Is the turnaround over at Apple Computer?

By : |September 30, 2000 0

Andrea Orr

PALO ALTO: Is the comeback over? Apple Computer Inc.’s warning that upcoming
earnings would fall short of forecasts set off fear among investors who
responded with deep concerns that that the company had lost its winning vision
or its fiscal discipline. As a result, half the company’s market value
evaporated overnight.

To the astonishment of many market watchers, who are accustomed to seeing
stocks nosedive on bad news in thin after-hours trading only to regain ground
the next day, Apple shares didn’t have the slightest bounce on the day after.
After tumbling from a Thursday close of $53-1/2 to around $29 when the earnings
warning came out, Apple shares continued to move lower on Friday, closing the
regular session down $27-3/4 a share to $25-3/4.

Analyst with Gerard Klauer Mattison Dave Bailey said the stock price appeared
especially vulnerable to any signs of trouble at Apple, because "there have
always been a lot of doubters in the Apple story." As recently as two
months ago one industry analyst had described Apple’s relationship with
investors as akin to a reformed alcoholic, always just one step away from the
gutter.

Ironically, the company’s warning that its fourth quarter earnings would be
as much as 33 per cent below forecasts came at a time when the Apple doubters
were finally quieting down. After more than two years of strong results, the
launch of several innovative designs and the triumphant return of Steve Jobs as
chief executive, it was beginning to look like Apple’s winning streak would
last.

But the doubters came back in force on Friday. "Apple’s miss really
points to one of two things: Apple’s comeback is over; or there was a worldwide
softening in consumer PC demand in September for all PC vendors," Salomon
Smith Barney analyst Richard Garner wrote in a research report. "We are
casting our vote that this problem is unique to Apple." Kurtis King of
Montgomery Securities was equally concerned, writing, "To the extent
there’s a Mac demand problem, there’s likely not a quick fix."

Industry analysts were reduced to this sort of vague speculation because of
the lack of information from Apple, which said it would not comment further on
its outlook until October 18, when it reports earnings. But they said it did not
help that Apple advised it would reduce growth targets into next year, and that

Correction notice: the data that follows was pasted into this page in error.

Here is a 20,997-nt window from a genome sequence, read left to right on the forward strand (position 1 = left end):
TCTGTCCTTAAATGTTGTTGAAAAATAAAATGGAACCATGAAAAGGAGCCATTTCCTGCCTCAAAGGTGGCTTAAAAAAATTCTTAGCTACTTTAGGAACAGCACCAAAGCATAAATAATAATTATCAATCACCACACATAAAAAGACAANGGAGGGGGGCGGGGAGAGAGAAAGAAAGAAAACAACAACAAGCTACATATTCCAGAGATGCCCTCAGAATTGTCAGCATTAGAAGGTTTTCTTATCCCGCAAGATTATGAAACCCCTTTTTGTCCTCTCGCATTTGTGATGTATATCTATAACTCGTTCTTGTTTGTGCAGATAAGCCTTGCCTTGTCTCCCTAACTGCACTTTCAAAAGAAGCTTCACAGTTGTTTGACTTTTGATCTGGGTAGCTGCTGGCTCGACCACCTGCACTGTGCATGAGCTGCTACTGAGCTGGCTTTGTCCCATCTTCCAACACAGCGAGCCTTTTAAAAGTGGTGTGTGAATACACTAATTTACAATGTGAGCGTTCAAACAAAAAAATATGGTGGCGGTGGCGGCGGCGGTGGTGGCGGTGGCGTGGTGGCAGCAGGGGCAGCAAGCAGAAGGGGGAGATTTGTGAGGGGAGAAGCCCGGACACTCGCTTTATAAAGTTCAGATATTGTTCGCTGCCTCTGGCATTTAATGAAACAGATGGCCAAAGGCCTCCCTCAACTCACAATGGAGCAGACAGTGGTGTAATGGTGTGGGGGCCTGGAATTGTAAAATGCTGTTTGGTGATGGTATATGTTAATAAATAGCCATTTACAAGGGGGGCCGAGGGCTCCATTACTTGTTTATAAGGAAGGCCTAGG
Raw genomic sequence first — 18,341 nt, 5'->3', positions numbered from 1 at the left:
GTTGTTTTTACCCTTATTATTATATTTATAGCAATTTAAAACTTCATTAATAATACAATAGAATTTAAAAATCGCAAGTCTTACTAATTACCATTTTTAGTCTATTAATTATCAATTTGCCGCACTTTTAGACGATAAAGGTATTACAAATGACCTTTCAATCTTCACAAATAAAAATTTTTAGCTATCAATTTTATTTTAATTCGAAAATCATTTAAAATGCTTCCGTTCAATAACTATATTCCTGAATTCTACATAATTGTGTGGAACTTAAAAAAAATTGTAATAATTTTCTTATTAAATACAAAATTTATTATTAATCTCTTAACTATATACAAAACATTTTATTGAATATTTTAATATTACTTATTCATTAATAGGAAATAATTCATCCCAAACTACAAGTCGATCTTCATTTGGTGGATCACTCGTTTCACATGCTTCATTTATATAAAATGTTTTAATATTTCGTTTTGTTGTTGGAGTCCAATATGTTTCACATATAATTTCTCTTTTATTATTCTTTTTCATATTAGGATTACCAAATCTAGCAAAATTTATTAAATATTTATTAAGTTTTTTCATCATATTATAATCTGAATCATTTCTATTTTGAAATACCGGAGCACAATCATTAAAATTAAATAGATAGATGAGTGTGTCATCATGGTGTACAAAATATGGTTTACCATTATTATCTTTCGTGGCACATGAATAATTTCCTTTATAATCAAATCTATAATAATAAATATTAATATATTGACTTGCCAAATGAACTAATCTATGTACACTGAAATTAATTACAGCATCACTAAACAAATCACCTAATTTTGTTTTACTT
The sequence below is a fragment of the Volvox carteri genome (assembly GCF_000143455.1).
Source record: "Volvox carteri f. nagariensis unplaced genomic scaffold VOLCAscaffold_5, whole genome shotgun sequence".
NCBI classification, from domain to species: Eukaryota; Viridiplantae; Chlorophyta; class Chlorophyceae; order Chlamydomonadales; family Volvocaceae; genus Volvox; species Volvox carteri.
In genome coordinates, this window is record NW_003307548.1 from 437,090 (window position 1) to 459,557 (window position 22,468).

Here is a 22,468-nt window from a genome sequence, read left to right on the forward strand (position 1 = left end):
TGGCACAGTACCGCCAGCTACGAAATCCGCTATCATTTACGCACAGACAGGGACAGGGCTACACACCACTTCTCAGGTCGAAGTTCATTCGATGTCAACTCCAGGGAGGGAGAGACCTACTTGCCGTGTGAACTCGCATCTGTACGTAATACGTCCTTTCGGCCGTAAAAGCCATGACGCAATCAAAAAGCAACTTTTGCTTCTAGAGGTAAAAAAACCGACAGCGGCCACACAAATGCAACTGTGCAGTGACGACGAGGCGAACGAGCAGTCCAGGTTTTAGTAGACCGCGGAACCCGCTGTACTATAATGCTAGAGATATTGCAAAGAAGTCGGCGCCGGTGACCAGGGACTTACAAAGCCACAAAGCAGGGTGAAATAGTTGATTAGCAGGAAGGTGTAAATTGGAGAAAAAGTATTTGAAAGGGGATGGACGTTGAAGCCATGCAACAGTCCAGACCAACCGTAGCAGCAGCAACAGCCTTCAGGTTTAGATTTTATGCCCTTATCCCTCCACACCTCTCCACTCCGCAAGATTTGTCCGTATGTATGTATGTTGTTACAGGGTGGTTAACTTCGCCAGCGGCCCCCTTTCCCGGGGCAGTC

its sales softness was spread across every geographic area and some core
products like its brand new Power Mac G4 Cube computer.

"I think the biggest surprise at this point is that it appears demand is
down in all market segments and all products," said Bailey. "We’ve
been seeing some weakness in buying in the corporate space, the government and
in Europe. It now appears this weakness extended to computer sales to schools,
where Apple is a major player."

Whether the soft sales reflect a shift in consumer tastes away from its
colorful and unusually shaped machines remains unclear. At least one analyst
said that to the contrary, Apple appeared to have stumbled in the manufacturing
progress, and failed to keep up with the brisk demand.

"It appears that their new products just aren’t getting to the
stores," said Allison Boswell, a market researcher who surveys retailers
for The Boswell Report. "I don’t think people have stopped wanting Apple
products," said Boswell. "I think this is a screw-up that Apple
made."

Boswell said that several stores she tracks have limited Apple inventory and
that retail inventory across the board had been declining for the last five
months, falling to "particularly alarming levels" in the past two
months.

Because of the limited supply, Apple’s performance had deteriorated in key
retail outlets like Sears and CompUSA, in some cases falling even behind IBM,
which has only limited product offerings in the consumer PC market.

Asked about possible supply problems, an Apple spokeswoman said Friday,
"I’m not going to speculate on what other people are saying."

Regardless of the source of Apple’s problems, not everyone was ready to
dismiss the company. Boswell said she thought the supply problems were "a
glitch," and Bailey of Gerard Klauer Mattison did not downgrade the stock.

Bailey kept a "buy" recommendation on Apple shares, saying they
probably represented a value at less than $26 a share. But he added that all
forecasts were difficult until more was known about what had gone wrong in the
first place.

"We’re clearly still cautious," he said.

(C) Reuters Limited 2000.

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